Daily Archives: May 22, 2013

A climate argument based on no hard evidence….

By claiming that “it is too early to rule out a link between climate change and powerful twisters” , Dr. Mann is arguing based on no evidence….an informal logical fallacy of appeal to ignorance. Click here……

To use a phrase he would be familiar with, “the science is settled” on this issue. The evidence and the science point to no relationship.

There is no evidence that Dr. Michael Mann and Senator Barbara Boxer are from the planet Mars either, but….it is too early to rule that out as well.

The UN IPCC has outlived its usefulness….

Ross McKitrick has published a recent report here, titled:

“What is Wrong with the IPCC? Proposals for a Radical Reform” A discussion of this report can be found here.

I go one step further….abolish the UN IPCC….it has outlived its usefulness.

Developmental neurotoxicity from fluoride

Choi AL, Sun G, Zhang Y, Grandjean P. Developmental fluoride neurotoxicity: a systematic review and meta-analysis. Environ Health Perspect. 2012 Oct;120(10):1362-8. doi: 10.1289/ehp.1104912.

BACKGROUND: Although fluoride may cause neurotoxicity in animal models and acute fluoride poisoning causes neurotoxicity in adults, very little is known of its effects on children’s neurodevelopment.

OBJECTIVE: We performed a systematic review and meta-analysis of published studies to investigate the effects of increased fluoride exposure and delayed neurobehavioral development.

METHODS: We searched the MEDLINE, EMBASE, Water Resources Abstracts, and TOXNET databases through 2011 for eligible studies. We also searched the China National Knowledge Infrastructure (CNKI) database, because many studies on fluoride neurotoxicity have been published in Chinese journals only. In total, we identified 27 eligible epidemiological studies with high and reference exposures, end points of IQ scores, or related cognitive function measures with means and variances for the two exposure groups. Using random-effects models, we estimated the standardized mean difference between exposed and reference groups across all studies. We conducted sensitivity analyses restricted to studies using the same outcome assessment and having drinking-water fluoride as the only exposure. We performed the Cochran test for heterogeneity between studies, Begg’s funnel plot, and Egger test to assess publication bias, and conducted meta-regressions to explore sources of variation in mean differences among the studies.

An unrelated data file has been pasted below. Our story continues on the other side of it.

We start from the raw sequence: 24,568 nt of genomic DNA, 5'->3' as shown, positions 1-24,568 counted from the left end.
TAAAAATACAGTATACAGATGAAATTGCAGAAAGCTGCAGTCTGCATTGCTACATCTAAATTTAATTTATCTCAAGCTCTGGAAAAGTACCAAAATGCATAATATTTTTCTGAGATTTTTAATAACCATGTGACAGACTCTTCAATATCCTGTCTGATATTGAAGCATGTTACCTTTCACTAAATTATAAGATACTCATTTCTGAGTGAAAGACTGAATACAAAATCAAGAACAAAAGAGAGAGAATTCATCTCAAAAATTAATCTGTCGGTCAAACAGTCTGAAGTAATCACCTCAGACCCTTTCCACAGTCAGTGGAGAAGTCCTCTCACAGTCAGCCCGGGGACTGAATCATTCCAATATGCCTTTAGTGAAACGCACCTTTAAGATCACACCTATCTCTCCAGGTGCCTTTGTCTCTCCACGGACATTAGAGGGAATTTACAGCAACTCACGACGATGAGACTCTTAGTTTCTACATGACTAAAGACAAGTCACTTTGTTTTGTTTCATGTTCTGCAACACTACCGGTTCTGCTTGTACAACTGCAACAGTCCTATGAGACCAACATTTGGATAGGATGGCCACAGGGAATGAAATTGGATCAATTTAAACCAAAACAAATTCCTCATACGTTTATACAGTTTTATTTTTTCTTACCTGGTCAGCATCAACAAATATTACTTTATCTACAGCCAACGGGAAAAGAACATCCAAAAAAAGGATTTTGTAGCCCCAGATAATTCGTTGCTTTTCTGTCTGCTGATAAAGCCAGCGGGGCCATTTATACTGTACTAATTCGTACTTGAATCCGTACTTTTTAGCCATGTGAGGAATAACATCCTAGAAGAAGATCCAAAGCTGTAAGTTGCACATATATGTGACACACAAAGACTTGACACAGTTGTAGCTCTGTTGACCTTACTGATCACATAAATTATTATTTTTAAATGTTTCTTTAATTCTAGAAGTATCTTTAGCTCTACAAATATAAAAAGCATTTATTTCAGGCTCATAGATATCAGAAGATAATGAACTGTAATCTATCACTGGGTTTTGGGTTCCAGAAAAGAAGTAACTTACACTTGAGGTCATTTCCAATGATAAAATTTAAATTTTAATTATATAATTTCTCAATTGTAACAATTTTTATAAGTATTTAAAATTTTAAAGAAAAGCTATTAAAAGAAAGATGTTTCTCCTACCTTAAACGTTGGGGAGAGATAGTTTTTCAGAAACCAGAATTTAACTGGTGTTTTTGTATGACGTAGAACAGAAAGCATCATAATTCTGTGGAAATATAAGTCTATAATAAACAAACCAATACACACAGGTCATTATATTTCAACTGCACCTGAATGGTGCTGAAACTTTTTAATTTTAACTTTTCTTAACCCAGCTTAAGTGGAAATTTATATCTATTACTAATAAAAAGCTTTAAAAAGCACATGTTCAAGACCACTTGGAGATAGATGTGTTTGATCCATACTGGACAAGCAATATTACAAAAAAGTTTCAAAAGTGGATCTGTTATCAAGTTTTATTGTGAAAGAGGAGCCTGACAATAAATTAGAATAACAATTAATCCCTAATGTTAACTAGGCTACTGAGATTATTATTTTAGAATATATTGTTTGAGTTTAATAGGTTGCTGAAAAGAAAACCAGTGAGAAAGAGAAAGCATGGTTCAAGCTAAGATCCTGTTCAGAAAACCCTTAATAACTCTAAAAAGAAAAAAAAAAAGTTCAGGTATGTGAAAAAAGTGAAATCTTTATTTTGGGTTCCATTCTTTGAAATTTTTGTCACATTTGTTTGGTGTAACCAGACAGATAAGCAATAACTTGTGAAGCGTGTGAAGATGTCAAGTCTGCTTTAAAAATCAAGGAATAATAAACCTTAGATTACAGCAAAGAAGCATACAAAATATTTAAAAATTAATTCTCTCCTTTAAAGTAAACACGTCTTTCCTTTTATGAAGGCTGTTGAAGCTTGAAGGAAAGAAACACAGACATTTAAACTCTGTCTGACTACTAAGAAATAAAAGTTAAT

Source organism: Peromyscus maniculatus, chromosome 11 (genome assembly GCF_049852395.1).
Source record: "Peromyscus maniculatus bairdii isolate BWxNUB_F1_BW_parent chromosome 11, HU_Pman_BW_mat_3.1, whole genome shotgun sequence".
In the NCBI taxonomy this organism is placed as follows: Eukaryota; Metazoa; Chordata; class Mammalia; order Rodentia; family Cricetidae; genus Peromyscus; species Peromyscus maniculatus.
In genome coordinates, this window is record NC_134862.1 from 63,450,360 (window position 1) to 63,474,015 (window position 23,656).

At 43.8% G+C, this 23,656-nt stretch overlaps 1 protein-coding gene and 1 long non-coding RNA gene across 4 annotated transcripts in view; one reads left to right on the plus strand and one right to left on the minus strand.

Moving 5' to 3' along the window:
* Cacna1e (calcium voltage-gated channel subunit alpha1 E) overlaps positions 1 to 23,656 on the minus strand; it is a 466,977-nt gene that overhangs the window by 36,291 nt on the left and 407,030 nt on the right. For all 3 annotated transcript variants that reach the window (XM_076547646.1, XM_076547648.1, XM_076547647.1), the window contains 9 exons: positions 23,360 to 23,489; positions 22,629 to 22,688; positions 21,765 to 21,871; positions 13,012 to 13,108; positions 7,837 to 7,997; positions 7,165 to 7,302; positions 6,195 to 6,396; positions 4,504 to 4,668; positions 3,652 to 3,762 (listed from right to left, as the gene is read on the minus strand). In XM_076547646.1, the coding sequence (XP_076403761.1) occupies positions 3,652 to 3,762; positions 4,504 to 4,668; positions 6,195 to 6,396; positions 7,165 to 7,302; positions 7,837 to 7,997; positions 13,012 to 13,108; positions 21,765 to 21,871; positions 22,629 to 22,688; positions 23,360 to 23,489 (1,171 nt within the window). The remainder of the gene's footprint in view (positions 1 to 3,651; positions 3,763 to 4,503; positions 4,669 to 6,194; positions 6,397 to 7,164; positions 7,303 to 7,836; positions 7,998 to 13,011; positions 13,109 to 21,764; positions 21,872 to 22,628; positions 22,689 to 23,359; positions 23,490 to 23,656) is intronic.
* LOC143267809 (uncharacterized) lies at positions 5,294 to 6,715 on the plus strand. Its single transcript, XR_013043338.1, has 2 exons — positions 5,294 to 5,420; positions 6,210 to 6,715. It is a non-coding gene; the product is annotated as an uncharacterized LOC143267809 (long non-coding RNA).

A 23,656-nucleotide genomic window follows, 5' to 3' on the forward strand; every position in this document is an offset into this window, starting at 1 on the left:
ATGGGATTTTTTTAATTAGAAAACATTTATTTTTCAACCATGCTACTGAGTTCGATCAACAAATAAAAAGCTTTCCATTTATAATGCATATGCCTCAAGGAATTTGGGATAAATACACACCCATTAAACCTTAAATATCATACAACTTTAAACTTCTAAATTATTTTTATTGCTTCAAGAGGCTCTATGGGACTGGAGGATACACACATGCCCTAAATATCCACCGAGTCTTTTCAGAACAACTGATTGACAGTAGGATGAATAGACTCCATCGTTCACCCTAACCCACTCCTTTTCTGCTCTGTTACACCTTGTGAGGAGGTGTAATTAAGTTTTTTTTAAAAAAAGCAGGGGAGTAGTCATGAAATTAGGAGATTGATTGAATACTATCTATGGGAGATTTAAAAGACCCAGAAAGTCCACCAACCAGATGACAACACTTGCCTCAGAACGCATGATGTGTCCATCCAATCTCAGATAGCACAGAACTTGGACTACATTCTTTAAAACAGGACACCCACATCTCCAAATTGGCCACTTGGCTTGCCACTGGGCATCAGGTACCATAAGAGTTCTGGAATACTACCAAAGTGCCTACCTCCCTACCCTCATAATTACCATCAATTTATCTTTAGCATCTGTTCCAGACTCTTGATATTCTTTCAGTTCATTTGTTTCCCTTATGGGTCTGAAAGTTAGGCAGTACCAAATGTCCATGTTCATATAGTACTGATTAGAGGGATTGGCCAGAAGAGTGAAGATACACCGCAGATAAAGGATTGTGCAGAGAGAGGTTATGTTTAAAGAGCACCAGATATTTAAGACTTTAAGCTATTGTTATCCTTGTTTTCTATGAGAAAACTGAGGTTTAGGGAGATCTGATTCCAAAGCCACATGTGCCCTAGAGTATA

RESULTS: The standardized weighted mean difference in IQ score between exposed and reference populations was -0.45 (95% confidence interval: -0.56, -0.35) using a random-effects model. Thus, children in high-fluoride areas had significantly lower IQ scores than those who lived in low-fluoride areas. Subgroup and sensitivity analyses also indicated inverse associations, although the substantial heterogeneity did not appear to decrease.

CONCLUSIONS: The results support the possibility of an adverse effect of high fluoride exposure on children’s neurodevelopment. Future research should include detailed individual-level information on prenatal exposure, neurobehavioral performance, and covariates for adjustment.

Click here for full paper (Open Source).

Land use impact on water quality

Fiquepron J, Garcia S, Stenger A. Land use impact on water quality: Valuing forest services in terms of the water supply sector. J Environ Manage. 2013 May 13;126C:113-121. doi: 10.1016/j.jenvman.2013.04.002.

The aim of this paper is to quantify the impact of the forest on raw water quality within the framework of other land uses. On the basis of measurements of quality parameters that were identified as being the most problematic (i.e., pesticides and nitrates), we modeled how water quality is influenced by land uses. In order to assess the benefits provided by the forest in terms of improved water quality, we used variations of drinking water prices that were determined by the operating costs of water supply services (WSS). Given the variability of links between forests and water quality, we chose to cover all of France using data observed in each administrative department (France is divided into 95 départements), including a description of WSS and information on land uses. We designed a model that describes the impact of land uses on water quality, as well as the operation of WSS and prices. This bioeconomic model was estimated by the generalized method of moments (GMM) to account for endogeneity and heteroscedasticity issues. We showed that the forest has a positive effect on raw water quality compared to other land uses, with an indirect impact on water prices, making them lower for consumers.

Click here for full paper (Open Source).